Parade float celebrates the wonder of radio

Few would marvel at radio now, but there was a time when it was as novel as smartphones. Despite broadcast radio's initial success in the United States, its local debut was less than stellar. Under a Sealed Set scheme in 1923, Australians could only purchase radio receivers that were fixed to one station. The scheme proved a failure – only 1400 listener licences were issued in the first six months, and listeners avoided the fee by building their own sets, or modifying them to receive other frequencies. This led to a two-tiered system: A-class radio stations were government subsidised, while B-class stations earned revenue by charging for advertising. This float, part of a parade down Sydney's Driver Avenue celebrating Australia's 150th anniversary, encouraged listeners to "Buy Radio Advertised Goods" to keep that second tier… afloat. 

Extra comment:

Back when I was a nipper, you had to have a radio and TV licence if you owned a radio or TV. The authorities sent cars around the suburbs with some sort of equipment to detect who had the sets, which had to be operating to be able to be detected. Who remembers that?

We had a TV set like this . . .

. . . and a radio like this . . .

. . . until we went upmarket and my folks purchased a “Three in One”, a radio, TV and record player combined . . .


Anzac military mastermind sits for his portrait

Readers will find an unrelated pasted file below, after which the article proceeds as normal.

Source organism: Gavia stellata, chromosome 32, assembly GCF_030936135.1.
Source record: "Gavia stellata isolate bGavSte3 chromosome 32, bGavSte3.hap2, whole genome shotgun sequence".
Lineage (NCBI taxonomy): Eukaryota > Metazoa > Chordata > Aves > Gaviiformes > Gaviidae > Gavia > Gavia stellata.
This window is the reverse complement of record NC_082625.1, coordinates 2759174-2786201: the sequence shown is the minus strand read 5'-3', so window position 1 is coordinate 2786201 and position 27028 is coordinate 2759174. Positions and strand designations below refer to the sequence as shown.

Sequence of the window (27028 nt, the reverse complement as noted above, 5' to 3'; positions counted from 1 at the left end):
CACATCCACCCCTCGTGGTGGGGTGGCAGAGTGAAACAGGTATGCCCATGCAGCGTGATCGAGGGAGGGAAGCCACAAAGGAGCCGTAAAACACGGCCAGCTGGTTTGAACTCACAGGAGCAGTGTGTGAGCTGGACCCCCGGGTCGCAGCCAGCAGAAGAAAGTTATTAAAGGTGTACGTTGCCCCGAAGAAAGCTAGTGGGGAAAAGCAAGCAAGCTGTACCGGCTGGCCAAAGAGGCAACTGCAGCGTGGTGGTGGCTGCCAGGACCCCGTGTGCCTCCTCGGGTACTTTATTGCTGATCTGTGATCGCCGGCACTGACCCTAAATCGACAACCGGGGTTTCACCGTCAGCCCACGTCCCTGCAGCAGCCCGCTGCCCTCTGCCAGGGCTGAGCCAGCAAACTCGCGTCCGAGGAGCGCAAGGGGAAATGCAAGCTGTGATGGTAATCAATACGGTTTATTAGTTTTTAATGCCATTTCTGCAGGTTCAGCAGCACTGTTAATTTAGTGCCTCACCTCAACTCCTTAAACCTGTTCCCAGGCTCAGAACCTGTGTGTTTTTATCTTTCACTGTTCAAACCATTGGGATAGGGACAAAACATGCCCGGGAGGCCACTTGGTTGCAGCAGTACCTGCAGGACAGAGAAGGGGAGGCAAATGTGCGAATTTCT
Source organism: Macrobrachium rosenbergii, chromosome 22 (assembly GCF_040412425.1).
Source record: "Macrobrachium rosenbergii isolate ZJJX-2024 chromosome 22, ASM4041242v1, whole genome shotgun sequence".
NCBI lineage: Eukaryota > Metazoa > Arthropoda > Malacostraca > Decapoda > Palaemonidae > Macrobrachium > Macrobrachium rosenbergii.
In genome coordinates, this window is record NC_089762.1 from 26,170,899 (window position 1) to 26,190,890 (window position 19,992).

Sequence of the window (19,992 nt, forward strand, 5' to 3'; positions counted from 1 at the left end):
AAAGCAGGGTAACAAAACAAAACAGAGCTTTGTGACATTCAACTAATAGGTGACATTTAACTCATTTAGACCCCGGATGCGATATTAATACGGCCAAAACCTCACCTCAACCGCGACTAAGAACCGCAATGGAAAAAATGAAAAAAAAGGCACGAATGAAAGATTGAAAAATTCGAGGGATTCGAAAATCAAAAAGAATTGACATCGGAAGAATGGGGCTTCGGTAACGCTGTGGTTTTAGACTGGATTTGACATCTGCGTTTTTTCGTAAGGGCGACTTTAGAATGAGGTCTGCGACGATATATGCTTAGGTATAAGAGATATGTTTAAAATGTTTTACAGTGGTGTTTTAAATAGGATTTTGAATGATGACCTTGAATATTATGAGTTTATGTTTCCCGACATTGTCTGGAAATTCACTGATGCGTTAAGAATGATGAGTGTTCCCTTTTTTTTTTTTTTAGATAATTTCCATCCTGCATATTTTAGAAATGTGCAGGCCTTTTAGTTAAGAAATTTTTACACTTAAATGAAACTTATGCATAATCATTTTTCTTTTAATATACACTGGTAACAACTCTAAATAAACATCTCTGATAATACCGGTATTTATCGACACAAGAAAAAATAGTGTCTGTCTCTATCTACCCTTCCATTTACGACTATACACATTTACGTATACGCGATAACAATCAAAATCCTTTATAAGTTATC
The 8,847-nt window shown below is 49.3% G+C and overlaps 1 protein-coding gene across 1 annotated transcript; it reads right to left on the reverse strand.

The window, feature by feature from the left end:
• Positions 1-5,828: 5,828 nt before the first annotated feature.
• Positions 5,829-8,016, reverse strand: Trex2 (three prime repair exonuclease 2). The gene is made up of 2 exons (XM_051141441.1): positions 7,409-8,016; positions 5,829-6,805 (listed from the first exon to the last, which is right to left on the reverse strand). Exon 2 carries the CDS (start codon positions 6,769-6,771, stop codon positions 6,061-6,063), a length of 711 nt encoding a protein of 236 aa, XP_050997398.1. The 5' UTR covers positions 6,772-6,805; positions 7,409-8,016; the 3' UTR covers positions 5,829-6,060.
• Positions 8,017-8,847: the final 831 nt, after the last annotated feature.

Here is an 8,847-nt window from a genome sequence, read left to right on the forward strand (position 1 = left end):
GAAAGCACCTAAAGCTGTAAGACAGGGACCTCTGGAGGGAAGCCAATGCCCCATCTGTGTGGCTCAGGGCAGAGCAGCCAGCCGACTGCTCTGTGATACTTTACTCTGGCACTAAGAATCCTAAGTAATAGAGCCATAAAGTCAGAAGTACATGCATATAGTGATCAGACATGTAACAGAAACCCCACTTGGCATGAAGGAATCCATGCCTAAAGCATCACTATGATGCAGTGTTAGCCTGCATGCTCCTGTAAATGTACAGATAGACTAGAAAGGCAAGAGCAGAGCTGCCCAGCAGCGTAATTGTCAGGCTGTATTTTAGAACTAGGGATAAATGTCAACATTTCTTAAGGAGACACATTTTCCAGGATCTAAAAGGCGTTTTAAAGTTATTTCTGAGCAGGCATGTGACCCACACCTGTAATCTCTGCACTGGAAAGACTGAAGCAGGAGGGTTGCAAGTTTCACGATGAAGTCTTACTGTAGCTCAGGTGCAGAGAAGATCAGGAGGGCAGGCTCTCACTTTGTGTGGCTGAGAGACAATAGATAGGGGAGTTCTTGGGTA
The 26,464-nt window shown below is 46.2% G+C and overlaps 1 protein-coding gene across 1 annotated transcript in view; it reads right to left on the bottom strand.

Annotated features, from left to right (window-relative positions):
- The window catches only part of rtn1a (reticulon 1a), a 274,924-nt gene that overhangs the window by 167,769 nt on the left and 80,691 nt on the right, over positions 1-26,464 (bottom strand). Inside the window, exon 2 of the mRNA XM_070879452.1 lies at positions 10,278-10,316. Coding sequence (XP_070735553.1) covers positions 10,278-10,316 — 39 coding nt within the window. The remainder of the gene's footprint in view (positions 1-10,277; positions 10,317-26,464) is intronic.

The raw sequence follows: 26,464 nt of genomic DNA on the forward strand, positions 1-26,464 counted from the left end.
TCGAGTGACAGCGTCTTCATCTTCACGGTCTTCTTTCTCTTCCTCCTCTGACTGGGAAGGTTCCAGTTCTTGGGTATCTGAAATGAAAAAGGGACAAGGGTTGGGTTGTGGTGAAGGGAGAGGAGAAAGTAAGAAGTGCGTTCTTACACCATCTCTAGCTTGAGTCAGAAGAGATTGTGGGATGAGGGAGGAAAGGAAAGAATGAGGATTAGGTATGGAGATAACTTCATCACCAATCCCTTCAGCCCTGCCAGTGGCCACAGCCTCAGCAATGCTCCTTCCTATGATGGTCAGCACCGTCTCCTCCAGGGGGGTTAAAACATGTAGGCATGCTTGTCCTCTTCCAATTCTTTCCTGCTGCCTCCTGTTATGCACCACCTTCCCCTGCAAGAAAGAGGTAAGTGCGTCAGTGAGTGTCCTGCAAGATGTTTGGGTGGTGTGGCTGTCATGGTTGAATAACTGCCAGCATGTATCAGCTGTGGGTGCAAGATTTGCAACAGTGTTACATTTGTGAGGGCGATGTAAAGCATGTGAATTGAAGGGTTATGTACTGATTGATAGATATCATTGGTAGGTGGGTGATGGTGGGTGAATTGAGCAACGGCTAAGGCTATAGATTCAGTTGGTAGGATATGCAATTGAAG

Lieutenant General John Monash is considered one of Australia's finest World War I commanders. Dux of Melbourne's Scotch College, Monash balanced military commitments with his tertiary studies and eventual career as an engineer. He landed at Gallipoli on April 26, 1915, commanding the Australian Imperial Force's 4th Infantry Brigade. He went on to become the Major General of the 3rd Division, and in May 1918, the corps commander of the Australian forces. After the war, Monash oversaw the repatriation of the AIF in London, during which time his portrait was painted by artist James Quinn, in 1919. He returned to Australia an icon, and it is after him that Monash University is named. 

Extra comment:

Oz residents will be more familiar with John Monash as one of the faces on the $100 bank note:

Pictured on the reverse side is Oz opera singer Dame Nellie Melba (1861 – 1931), who became one of the most famous singers of the late Victorian era and the early 20th century. She was the first Australian to achieve international recognition as a classical musician and took the pseudonym "Melba" from Melbourne, her home town.

Speaking of money in Oz and remembering, who recalls the moneyboxes given at school when you opened a savings account and you banked money each week . . .